Though several safety measures have been employed to reduce identity theft, it still remains something millions of Americans have experienced.
According to the Federal Trade Commission, more than 9 million people have reported losses resulting from identity theft at some point in their lives, totaling $50 billion.
"Identity fraud comes in myriad forms, and exposure is broad," said insurance expert Kurt Dettmer. "If you receive mail, surf the net, make purchases or pay bills by phone or online, or interact with anyone who gathers any personal information from you for any reason, you are at risk."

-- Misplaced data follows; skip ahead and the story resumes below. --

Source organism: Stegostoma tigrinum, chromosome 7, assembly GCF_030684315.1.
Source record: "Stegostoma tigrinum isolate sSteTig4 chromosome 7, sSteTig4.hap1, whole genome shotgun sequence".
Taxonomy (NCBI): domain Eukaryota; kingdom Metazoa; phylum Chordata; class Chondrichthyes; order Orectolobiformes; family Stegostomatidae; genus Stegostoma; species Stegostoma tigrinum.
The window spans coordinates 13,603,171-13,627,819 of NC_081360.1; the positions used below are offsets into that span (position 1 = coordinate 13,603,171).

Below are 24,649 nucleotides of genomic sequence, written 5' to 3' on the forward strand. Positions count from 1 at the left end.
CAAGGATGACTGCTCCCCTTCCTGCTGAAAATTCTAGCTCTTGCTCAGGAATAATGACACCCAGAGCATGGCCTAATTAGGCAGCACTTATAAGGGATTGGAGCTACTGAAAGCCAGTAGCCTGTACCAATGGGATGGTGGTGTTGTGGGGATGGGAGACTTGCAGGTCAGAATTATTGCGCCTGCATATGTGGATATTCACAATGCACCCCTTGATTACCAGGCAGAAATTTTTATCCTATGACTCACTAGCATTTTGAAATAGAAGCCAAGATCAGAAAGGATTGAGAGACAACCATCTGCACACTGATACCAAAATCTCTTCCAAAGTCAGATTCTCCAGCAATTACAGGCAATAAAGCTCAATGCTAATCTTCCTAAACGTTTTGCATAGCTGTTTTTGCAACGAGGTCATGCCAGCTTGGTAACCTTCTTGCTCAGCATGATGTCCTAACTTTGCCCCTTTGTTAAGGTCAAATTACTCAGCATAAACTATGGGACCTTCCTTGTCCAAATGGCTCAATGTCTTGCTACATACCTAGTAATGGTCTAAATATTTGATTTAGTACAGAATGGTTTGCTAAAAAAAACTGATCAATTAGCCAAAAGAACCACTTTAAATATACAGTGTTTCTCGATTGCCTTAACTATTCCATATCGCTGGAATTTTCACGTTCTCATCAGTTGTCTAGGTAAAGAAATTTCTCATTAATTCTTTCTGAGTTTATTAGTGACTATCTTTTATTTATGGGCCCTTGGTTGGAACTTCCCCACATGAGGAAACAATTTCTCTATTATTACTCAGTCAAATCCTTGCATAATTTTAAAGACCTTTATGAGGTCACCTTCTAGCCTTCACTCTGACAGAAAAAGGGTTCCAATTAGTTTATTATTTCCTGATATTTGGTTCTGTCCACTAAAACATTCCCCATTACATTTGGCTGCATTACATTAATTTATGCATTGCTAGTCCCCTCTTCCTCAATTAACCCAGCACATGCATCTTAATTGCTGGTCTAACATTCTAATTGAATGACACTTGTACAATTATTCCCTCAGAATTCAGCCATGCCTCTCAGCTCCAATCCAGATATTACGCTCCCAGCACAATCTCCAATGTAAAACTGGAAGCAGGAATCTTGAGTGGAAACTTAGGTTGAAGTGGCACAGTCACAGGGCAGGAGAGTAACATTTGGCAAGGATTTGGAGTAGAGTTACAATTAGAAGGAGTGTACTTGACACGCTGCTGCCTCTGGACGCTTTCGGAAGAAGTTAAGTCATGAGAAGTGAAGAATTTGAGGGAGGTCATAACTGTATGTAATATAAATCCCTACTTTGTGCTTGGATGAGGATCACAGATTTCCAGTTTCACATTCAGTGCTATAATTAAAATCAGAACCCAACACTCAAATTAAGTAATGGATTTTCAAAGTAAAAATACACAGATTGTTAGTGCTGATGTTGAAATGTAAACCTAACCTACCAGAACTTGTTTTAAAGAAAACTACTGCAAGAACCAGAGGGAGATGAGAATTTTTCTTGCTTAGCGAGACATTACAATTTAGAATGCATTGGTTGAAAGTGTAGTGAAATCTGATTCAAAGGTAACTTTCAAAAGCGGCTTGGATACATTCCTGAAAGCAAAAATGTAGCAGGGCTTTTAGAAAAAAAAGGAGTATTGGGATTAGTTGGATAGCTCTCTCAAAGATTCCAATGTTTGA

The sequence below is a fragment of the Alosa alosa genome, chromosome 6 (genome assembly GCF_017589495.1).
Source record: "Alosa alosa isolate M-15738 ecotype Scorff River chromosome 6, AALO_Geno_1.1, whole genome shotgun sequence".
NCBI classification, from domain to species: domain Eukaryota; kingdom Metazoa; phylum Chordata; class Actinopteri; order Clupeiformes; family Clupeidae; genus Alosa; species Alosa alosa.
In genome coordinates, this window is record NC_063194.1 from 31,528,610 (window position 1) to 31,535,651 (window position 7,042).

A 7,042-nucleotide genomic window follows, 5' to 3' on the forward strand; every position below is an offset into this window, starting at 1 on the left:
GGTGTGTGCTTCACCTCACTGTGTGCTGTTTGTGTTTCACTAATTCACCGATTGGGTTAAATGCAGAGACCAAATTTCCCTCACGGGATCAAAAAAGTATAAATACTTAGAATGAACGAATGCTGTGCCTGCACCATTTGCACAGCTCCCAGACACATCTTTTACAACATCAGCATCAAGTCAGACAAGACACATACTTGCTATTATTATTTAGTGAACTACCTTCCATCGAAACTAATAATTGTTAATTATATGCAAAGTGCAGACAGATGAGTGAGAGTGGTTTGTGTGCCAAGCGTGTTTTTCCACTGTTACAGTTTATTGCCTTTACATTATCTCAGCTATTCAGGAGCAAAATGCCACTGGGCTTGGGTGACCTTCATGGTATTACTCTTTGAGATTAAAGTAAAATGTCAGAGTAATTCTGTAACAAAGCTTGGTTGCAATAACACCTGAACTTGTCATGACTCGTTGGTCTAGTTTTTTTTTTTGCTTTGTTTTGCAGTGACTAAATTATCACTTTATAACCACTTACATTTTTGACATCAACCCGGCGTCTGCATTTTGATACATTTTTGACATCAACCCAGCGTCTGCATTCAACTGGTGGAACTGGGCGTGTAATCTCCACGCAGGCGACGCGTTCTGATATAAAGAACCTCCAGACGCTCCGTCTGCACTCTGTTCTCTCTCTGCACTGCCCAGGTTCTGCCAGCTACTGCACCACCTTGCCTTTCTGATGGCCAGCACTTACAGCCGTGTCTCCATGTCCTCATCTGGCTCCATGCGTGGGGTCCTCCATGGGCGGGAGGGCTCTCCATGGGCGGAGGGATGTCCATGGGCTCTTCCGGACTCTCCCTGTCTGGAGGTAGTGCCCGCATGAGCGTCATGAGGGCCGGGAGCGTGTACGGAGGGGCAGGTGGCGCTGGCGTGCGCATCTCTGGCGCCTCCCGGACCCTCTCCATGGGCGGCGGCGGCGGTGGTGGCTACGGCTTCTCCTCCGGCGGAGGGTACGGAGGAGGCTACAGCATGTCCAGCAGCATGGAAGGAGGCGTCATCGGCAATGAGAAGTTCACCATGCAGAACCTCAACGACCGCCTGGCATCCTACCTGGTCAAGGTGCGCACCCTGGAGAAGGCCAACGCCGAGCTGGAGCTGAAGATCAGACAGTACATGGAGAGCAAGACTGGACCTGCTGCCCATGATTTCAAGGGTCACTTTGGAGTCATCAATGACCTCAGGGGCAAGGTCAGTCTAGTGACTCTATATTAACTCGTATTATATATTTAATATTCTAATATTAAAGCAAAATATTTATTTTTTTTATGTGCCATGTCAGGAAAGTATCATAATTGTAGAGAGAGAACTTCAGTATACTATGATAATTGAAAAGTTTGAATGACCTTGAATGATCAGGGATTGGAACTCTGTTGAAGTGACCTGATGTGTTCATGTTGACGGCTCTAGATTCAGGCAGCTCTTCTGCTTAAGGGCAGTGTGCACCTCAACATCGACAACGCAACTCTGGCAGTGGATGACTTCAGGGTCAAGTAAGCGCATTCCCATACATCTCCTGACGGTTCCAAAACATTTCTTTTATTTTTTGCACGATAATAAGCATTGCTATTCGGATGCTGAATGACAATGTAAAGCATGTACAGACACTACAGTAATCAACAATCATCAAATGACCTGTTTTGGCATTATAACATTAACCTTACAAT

Dettmer continued by listing several tips consumers may want to follow to limit their exposure. This includes checking credit reports with all three agencies to make sure there aren't any discrepancies and only taking credit cards on shopping excursions that are used regularly. Should consumers' wallets or purses be stolen, the damage will be significantly less if one credit card was inside as opposed to two or three.
The consequences of identity theft can leave consumers with bad credit. Consulting with a credit attorney may help consumers get their scores back on the right track.